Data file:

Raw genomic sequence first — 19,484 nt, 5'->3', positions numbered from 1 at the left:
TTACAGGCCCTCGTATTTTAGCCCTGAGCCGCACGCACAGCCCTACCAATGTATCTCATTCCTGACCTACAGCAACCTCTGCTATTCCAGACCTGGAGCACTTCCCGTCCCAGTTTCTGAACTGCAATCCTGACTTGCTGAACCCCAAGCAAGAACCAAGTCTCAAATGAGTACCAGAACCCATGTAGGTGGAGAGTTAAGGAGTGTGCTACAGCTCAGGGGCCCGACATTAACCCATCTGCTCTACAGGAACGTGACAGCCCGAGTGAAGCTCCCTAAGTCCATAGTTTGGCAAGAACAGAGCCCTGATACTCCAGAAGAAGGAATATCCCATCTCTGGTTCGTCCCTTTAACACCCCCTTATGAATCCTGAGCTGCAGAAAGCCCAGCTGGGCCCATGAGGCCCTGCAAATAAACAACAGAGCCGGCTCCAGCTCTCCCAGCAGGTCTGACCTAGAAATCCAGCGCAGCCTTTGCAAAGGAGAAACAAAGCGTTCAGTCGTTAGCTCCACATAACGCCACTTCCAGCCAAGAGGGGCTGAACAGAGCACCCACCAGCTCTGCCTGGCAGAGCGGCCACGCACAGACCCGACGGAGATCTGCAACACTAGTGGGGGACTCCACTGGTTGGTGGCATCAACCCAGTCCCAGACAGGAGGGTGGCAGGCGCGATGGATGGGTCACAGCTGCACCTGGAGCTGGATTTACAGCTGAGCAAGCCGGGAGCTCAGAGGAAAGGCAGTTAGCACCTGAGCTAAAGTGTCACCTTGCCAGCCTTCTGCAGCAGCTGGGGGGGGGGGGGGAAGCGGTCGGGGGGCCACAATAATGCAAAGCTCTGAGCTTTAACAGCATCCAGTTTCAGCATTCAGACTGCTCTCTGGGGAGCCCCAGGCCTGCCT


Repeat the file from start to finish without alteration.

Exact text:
Raw genomic sequence first — 19,484 nt, 5'->3', positions numbered from 1 at the left:
TTACAGGCCCTCGTATTTTAGCCCTGAGCCGCACGCACAGCCCTACCAATGTATCTCATTCCTGACCTACAGCAACCTCTGCTATTCCAGACCTGGAGCACTTCCCGTCCCAGTTTCTGAACTGCAATCCTGACTTGCTGAACCCCAAGCAAGAACCAAGTCTCAAATGAGTACCAGAACCCATGTAGGTGGAGAGTTAAGGAGTGTGCTACAGCTCAGGGGCCCGACATTAACCCATCTGCTCTACAGGAACGTGACAGCCCGAGTGAAGCTCCCTAAGTCCATAGTTTGGCAAGAACAGAGCCCTGATACTCCAGAAGAAGGAATATCCCATCTCTGGTTCGTCCCTTTAACACCCCCTTATGAATCCTGAGCTGCAGAAAGCCCAGCTGGGCCCATGAGGCCCTGCAAATAAACAACAGAGCCGGCTCCAGCTCTCCCAGCAGGTCTGACCTAGAAATCCAGCGCAGCCTTTGCAAAGGAGAAACAAAGCGTTCAGTCGTTAGCTCCACATAACGCCACTTCCAGCCAAGAGGGGCTGAACAGAGCACCCACCAGCTCTGCCTGGCAGAGCGGCCACGCACAGACCCGACGGAGATCTGCAACACTAGTGGGGGACTCCACTGGTTGGTGGCATCAACCCAGTCCCAGACAGGAGGGTGGCAGGCGCGATGGATGGGTCACAGCTGCACCTGGAGCTGGATTTACAGCTGAGCAAGCCGGGAGCTCAGAGGAAAGGCAGTTAGCACCTGAGCTAAAGTGTCACCTTGCCAGCCTTCTGCAGCAGCTGGGGGGGGGGGGGGAAGCGGTCGGGGGGCCACAATAATGCAAAGCTCTGAGCTTTAACAGCATCCAGTTTCAGCATTCAGACTGCTCTCTGGGGAGCCCCAGGCCTGCCT